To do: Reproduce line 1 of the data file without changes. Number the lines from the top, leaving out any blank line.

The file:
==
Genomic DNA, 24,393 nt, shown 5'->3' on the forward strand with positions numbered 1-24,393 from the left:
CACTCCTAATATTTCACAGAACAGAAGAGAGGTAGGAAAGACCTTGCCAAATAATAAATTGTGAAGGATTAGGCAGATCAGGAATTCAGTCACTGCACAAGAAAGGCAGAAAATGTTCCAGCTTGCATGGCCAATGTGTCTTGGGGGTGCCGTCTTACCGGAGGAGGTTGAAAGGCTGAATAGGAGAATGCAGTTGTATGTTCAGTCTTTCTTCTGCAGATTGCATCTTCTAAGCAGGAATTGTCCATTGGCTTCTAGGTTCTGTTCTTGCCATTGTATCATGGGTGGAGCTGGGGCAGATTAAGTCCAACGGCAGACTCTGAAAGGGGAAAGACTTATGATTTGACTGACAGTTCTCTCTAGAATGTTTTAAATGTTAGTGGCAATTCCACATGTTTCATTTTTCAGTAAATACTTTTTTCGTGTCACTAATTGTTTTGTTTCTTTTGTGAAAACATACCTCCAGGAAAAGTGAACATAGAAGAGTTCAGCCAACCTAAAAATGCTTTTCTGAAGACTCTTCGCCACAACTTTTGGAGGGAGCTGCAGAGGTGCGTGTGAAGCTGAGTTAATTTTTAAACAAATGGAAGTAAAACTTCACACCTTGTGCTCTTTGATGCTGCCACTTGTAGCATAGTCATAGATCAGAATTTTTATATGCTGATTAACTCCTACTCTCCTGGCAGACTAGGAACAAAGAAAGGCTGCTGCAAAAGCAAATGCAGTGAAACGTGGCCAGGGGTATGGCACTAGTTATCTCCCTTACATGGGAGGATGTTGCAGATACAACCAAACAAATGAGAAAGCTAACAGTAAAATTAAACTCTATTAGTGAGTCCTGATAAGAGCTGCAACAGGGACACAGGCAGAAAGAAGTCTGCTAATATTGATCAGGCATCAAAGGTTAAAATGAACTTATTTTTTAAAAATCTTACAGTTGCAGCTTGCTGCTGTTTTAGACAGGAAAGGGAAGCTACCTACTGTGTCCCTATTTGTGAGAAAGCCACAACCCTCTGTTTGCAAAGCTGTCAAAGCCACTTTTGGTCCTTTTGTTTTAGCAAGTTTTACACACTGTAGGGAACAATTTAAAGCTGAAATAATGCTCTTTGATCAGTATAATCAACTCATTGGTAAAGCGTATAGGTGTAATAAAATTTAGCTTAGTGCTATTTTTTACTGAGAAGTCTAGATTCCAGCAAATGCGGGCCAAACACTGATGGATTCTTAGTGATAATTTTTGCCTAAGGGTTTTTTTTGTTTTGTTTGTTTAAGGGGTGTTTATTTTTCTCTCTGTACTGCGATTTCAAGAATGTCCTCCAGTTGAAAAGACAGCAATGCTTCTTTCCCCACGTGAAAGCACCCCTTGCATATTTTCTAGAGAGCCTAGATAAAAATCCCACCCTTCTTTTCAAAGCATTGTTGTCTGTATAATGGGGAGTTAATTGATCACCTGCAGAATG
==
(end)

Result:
Genomic DNA, 24,393 nt, shown 5'->3' on the forward strand with positions numbered 1-24,393 from the left: